first_imgThis is Part 3 of a blog series describing construction of the Orchards at Orenco project in Oregon. The first installment was titled The Largest Passivhaus Building in the U.S. An ultra-high-performance enclosure is the heart of the Passivhaus concept. The enclosure should be close to airtight and highly insulated, with limited thermal bridging.Additionally, the enclosure should be designed to mitigate potential durability issues related to moisture. Design for moisture management is important with all construction types but becomes even more critical when wood-frame construction is used due to the moisture sensitivity of wood-based building materials.In previous posts, I’ve addressed the context and design of the Orchards at Orenco project and the construction of the building foundation. In this post, I will describe the construction of the Orchards enclosure in more detail, while providing additional commentary on specific aspects of the design. Balcony detailsThere are 36 balconies on the building, providing private outdoor living space for all residents. One of the most challenging details was how to structurally connect the balconies to the primary structure while minimizing thermal bridging and also managing water. The design solution was to provide a continuous ledger around the balcony similar to typical construction; however, the ledger is fastened to intermittent 4×8 treated wood blocking that is installed at 4’-0” spacing (see Images #25 and #27, below), so that there is a gap between the ledger and the wall sheathing.This detail allowed us to install exterior mineral wool insulation behind the ledgers and continuously over the backup wall, thereby maintaining our thermal barrier continuity at the balcony-to-wall interface except at the block locations.Prior to installing any balcony framing (including blocks), we installed the housewrap continuously over the walls at the balcony areas. The blocks were then installed over the housewrap and were subsequently fitted with saddle flashings that we integrated back into the housewrap. Metal through-wall flashing was then installed above the line of blocks at each balcony, allowing siding work to begin. The balcony joist framing and decking were installed last, after completion of the siding and trim.My next blog post will address additional aspects of the construction at the Orchards at Orenco, including the roofing, cladding, and insulation. We built a mockupConstruction of the Orchards enclosure was challenging in many ways, but the greatest challenges were the planning and coordination effort, given the atypical assembly designs and specifications and the relative complexity of the enclosure detailing. Heading into the construction phase, we were uncertain how tight we could get the building (58,000 square feet of floor area in three stories), so we planned a week of float into our schedule to allow for testing and remedial air-sealing work, if necessary. After completing our enclosure coordination meetings and submittal process, we constructed a large exterior wall mockup on site (see Image #2, below), and it was here that we worked out many of the loose ends of the detailing and finalized some small tweaks to the design details prior to execution on the actual building.The exterior walls are framed with 2×10 Douglas fir studs and sheathed on the exterior with 1/2-inch plywood (see Image #3, below). To reduce thermal bridging at the walls as much as possible, we used advanced framing techniques such as 24-inch-on-center stud spacing and optimized framing around rough openings. Innies, outies, or in-betweenies?During the design phase, the team studied where best to position the windows within the wall. We considered placing the exterior face of the window frames flush with the face of the sheathing, to allow the exterior insulation layer to extend over the frames. Several iterations of the PHPP model indicated significant benefit to “overinsulating” the windows in this manner, so the team agreed with this approach.We then encountered some constructability issues, however, especially at the interface between the window sill and the wall. With typical detailing, the face of the window frame is positioned outward an inch or two from the face of the sheathing, which allows for the metal sill flashing to be joined to the window frame outward of the sill pan flashing. This is important to maintain free drainage from the sill pan.With the Orchards detail, we had to bring the horizontal leg of the metal sill flashing into the sill pan area to create the sealed joint with the window frame. To do this, we needed to shim the windows higher than is typical to provide the clearance in the sill pan area to allow for the joint but also to allow for free drainage from the sill pan. We used two stacked, stepped shims to accomplish this and it worked quite well when we installed the windows (see Image #13, below). Delivery of the SureSill cap flashing was delayedAt the window head, the architect’s detail called for a rigid PVC head flashing. A specific SureSill flashing product was specified due to its three-dimensional configuration (see Figure #22, below). Typically we use brake-formed metal flashing at the window head; however, there was concern from the design team that metal flashing would cause too much thermal bridging.The construction team thought that it would be relatively easy to source the SureSill flashing from a local supplier, and that proved true when we ordered three 48-inch-long pieces for our mockup. However, after working through the mockup, the team determined a single 10-foot long flashing piece covering both the window head and the adjacent balcony door head would work best. There was a glitch: The local supplier did not have the 10-foot lengths of flashing in stock. And then when we placed an order with the Florida-based manufacturer, we were told that they didn’t have the quantity we needed and put us on back order.The product is actually manufactured in China and, after several communications with Florida, we learned that our flashing was literally on the slow boat to the U.S.! At that point, we were scheduled to begin installing siding in a week. Not good.To add a little more pain to our suffering, the order got hung up for a few extra days in customs. Six weeks later the flashing arrived on site and the siding installers began their work.Fortunately we had been able to move forward with WRB installation well ahead of the siding and got the building in the dry without delay, but the delay on the flashing delivery had some unanticipated impacts on our proposed sequencing of work.Lesson learned: Make extra sure that thermally non-conductive flashing material is needed for your Passivhaus design before you specify it. And, if so, make sure they have adequate stock at your supply house of choice. The Orchards team worked closely during the design phase to identify the optimal enclosure design, striving to achieve the best balance of performance, constructability, and cost. A more in-depth examination of key project details and a discussion of our collaborative process during design and construction can be found in a paper delivered earlier this year at the BEST 4 Conference: Five Not So Easy Pieces – Designing and Building the Passive House Enclosure.center_img Testing the doors and windows for water entryThe patio/balcony doors are essentially just large tilt-turn windows, configured as doors. Exterior doors typically do not have the airtightness and water resistance to match windows, but these are not your typical doors! With three compression gaskets, the sash seals tightly to the frame, and the rainscreen design will manage water extremely well.The owner’s representative commissioned testing of the doors and windows by an independent agency, and the doors passed field water tests up to the specified requirement of 6 psf. After passing the required level of watertightness, the test agents ran the pressure up to 12 psf and the doors still did not fail.After completing the window and door installation, we installed housewrap (Tyvek CommercialWrap) over the sheathing, taking care to integrate the housewrap with the window and door flashings to ensure proper overlaps for water management (see Image #24, below).Combined with the self-adhered membranes and various flashings, the Tyvek serves as the primary water-resistive barrier (WRB). Given the high level of airtightness and insulation in these walls, and thus the lack of drying potential, it is critically important to prevent water infiltration into the moisture-sensitive areas of the wall system.An intensive quality control (QC) effort was essential to ensuring proper installation of the WRB and all related flashings. Nick Kurkov – one of our most highly skilled enclosure specialists – was assigned the QC role, working closely with our superintendent Jeremy Brooks, who shouldered primary responsibility for managing all of the work on site. RELATED ARTICLES The Largest Passivhaus Building in the U.S.Placing a Concrete Foundation on Rigid Foam InsulationMultifamily Passivhaus Project Starts in Oregon The wall sheathing is our air barrierThe plywood sheathing serves as the primary air barrier material at the exterior walls. Once the majority of the wall framing was up, our crew moved around the building, taping the sheathing joints with Siga Wigluv, a specialty tape product manufactured in Switzerland and engineered specifically for air sealing (see Image #4, below). We typically used 4-inch-wide tape for the flat seams and 6-inch-tape at the inside and outside corners. At the outside corners, the plywood often butts together roughly; we were concerned about the void behind the tape, which could lead to tears or ruptures, so we placed a small foam backer rod in those corners before applying the tape.The Wigluv tape is vapor-permeable, adheres extremely well to the plywood substrate, and was excellent for the application. On previous projects where we’ve pursued a high level of airtightness, we’ve used a similar sealed sheathing approach; however, we’ve used wet silicone sealant at the sheathing joints and seams. Although the tape is quite expensive, the installation is much simpler and faster than the sealant method, so labor costs are reduced significantly. Triple-glazed windowsWe used EuroLine 4700 Series ThermoPlus tilt-turn windows and doors, manufactured just outside of Vancouver, B.C. (see Image #7, below). These windows feature tilt-turn operation and are triple-glazed, highly airtight, and well-insulated (U-factor = 0.14). The frame material is a fiberglass-vinyl hybrid developed by Rehau, a German polymers company.The interface between the windows and walls plays a critical role in airtightness. On many buildings, this location is where much of the air leakage occurs. To provide air-barrier continuity at the Orchards project, we installed a wet sealant between the window frame and the rough opening flashings all around the interior perimeter of the window frames.To flash the rough openings, we used a self-adhered membrane product, Protecto Seal 45 (see Image #8, below). We specified this peel-and-stick membrane because it has a foil facing that facilitates adhesion with the silicone sealant we used, Dow Corning CWS. This sealant adheres extremely well to the foil facing and also to the fiberglass-vinyl window frames.The team agreed that it was prudent to add another seal around the exterior perimeter of the window frames at the jambs and the head to minimize the potential that exterior moisture could enter the gap between the window and the wall. Mike Steffen is a builder, architect, and educator committed to making better buildings. He is vice president and general manager of Walsh Construction Company in Portland, Oregon.last_img read more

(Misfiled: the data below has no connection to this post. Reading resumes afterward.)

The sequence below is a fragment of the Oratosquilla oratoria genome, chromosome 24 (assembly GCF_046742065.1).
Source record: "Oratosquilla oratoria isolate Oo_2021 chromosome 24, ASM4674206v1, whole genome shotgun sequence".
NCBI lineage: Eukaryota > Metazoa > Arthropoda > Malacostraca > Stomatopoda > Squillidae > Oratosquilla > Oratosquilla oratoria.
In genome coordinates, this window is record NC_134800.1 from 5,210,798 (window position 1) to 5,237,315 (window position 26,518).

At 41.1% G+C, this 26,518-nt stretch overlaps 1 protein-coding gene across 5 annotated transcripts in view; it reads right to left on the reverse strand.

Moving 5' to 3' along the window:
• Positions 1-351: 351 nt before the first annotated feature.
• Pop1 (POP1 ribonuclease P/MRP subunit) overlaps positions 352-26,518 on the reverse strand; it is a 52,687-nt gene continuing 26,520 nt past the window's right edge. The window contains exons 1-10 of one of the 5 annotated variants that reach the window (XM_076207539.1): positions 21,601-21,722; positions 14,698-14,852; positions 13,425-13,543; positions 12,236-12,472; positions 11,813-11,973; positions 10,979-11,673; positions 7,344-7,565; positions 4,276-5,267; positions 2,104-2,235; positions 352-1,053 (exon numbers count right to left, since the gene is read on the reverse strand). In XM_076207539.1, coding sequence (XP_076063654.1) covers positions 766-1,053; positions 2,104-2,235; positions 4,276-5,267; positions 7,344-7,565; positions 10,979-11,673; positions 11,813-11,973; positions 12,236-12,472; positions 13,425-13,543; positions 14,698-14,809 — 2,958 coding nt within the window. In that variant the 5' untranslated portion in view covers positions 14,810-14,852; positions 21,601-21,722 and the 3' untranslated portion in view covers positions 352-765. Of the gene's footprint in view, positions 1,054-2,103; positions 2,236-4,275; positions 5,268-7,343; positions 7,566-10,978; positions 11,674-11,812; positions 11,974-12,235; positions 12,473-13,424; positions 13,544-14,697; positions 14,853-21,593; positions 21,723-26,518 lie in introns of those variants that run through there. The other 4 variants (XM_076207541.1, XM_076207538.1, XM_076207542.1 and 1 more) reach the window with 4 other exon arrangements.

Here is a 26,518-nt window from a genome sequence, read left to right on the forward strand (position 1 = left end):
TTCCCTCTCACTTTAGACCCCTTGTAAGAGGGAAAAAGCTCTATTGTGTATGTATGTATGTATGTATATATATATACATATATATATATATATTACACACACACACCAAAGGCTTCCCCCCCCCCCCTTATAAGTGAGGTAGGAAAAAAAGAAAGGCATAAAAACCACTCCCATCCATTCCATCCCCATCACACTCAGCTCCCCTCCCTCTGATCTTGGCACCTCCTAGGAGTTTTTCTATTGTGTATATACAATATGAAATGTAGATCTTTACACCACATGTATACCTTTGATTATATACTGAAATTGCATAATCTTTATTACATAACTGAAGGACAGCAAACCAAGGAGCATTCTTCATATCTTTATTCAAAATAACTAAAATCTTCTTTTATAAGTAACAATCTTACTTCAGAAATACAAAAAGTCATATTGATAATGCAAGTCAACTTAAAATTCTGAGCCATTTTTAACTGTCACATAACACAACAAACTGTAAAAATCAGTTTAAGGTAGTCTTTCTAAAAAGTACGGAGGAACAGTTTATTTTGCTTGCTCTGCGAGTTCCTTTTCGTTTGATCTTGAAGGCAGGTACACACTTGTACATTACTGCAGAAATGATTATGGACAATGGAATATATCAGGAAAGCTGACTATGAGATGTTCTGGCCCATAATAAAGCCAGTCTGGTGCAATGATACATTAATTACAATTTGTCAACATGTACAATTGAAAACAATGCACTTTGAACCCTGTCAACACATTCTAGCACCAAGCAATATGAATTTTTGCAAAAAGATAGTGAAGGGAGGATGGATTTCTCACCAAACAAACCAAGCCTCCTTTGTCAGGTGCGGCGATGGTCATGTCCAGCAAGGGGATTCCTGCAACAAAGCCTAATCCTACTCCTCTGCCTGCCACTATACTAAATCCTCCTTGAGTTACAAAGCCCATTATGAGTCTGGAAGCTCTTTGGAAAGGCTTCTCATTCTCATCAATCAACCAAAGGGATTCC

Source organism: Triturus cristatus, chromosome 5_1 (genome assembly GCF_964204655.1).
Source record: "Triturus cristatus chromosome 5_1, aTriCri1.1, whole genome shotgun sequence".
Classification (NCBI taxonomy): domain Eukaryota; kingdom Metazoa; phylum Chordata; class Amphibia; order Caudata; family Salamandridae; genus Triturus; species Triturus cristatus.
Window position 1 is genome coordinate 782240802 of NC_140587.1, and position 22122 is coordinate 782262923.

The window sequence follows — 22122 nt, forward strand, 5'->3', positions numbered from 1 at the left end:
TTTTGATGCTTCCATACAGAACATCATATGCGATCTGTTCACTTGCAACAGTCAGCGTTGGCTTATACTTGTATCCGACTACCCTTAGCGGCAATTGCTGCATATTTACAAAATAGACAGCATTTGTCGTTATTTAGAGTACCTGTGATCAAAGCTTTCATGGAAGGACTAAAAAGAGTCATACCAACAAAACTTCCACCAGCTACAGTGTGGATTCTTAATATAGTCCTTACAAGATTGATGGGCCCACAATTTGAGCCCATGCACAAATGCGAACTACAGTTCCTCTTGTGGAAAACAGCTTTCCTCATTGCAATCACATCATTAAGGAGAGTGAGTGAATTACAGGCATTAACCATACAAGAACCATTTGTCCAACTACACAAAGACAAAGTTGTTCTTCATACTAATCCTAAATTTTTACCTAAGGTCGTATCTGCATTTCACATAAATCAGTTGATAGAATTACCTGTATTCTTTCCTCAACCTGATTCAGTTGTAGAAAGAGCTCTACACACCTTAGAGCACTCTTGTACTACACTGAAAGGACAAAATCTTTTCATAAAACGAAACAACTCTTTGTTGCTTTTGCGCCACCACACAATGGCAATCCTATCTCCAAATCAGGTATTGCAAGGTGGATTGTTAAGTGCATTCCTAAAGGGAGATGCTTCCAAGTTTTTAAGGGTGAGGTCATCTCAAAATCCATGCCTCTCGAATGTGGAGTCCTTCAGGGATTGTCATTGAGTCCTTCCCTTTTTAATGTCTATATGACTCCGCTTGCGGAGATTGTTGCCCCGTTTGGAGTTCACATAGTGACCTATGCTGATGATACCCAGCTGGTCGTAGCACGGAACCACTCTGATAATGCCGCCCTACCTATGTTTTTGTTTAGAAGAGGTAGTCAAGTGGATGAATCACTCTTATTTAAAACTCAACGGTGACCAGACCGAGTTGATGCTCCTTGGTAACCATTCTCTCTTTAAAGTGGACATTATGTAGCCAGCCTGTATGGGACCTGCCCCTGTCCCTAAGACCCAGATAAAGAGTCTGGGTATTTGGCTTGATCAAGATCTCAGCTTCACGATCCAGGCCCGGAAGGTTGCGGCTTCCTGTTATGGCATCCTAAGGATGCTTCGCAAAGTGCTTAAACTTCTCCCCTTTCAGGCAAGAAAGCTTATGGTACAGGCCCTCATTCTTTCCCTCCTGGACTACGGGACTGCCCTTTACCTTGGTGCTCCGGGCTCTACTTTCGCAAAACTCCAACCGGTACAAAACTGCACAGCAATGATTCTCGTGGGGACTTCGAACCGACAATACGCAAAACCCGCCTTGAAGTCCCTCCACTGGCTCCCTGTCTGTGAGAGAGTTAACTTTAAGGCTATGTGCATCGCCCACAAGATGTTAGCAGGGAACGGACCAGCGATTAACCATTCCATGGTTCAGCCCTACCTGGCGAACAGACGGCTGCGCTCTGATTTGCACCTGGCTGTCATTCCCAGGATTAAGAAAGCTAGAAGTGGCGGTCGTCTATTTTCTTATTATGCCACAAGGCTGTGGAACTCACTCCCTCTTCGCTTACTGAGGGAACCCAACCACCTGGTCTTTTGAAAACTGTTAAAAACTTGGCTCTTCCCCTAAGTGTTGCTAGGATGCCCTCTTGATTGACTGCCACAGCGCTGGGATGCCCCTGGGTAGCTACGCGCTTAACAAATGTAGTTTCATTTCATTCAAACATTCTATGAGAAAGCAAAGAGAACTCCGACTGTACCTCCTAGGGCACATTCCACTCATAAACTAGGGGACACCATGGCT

Apple Denies PRISM Knowledge, Explains Releases Of Customer Data

first_imgA Web Developer’s New Best Friend is the AI Wai… Tags:#Apple#cyberwar#nsa#Prism Related Posts Apple today released a statement revealing that it, too, has received requests for consumer data from Federal, state and local authorities in the United States, even as it denied participation in the alleged PRISM program conducted by the NSA.Apple joins Facebook and Microsoft as companies that have made public batch data of requests from U.S authorities.Between December 1, 2012 and May 31, 2013, Apple saw between 4,000 and 5,000 requests from U.S. law enforcement for customer data. Those requests totaled between 9,000 and 10,000 Apple accounts or devices. Apple said the requests ranged from criminal investigations to matters of national security with the most common being local police investigating robberies, searching for missing children or trying to locate patients with Alzheimer’s disease.Apple said:Regardless of the circumstances, our Legal team conducts an evaluation of each request and, only if appropriate, we retrieve and deliver the narrowest possible set of information to the authorities. In fact, from time to time when we see inconsistencies or inaccuracies in a request, we will refuse to fulfill it.Apple insists that it knew nothing of PRISM, the clandestine project by the federal government where it supposedly has the power to access the servers of major tech companies (like Yahoo, Google, Microsoft etc.) for consumer data related to matters of national security.Apple reiterated its stance on protecting its consumer data and said that, “we don’t collect or maintain a mountain of personal details about our customers in the first place.”For example, conversations which take place over iMessage and FaceTime are protected by end-to-end encryption so no one but the sender and receiver can see or read them. Apple cannot decrypt that data. Similarly, we do not store data related to customers’ location, Map searches or Siri requests in any identifiable form.Last Friday, both Facebook and Microsoft (both of which had negotiated with the Federal government for the right to report on data requests) released data on government requests. Over the last six months, Facebook saw 9,000 to 10,000 requests regarding 18,000 to 19,000 accounts while Microsoft said it saw 6,000 to 7,000 requests, affecting up to 32,000 accounts. Both Google and Twitter have said that the batch data that the government allowed the likes of Apple, Facebook and Microsoft to report is not enough. Google would like to see more detail and volume of the data requests including the ability to separate federal government requests from those of local authorities.  dan rowinskicenter_img 8 Best WordPress Hosting Solutions on the Market Why Tech Companies Need Simpler Terms of Servic… Top Reasons to Go With Managed WordPress Hostinglast_img read more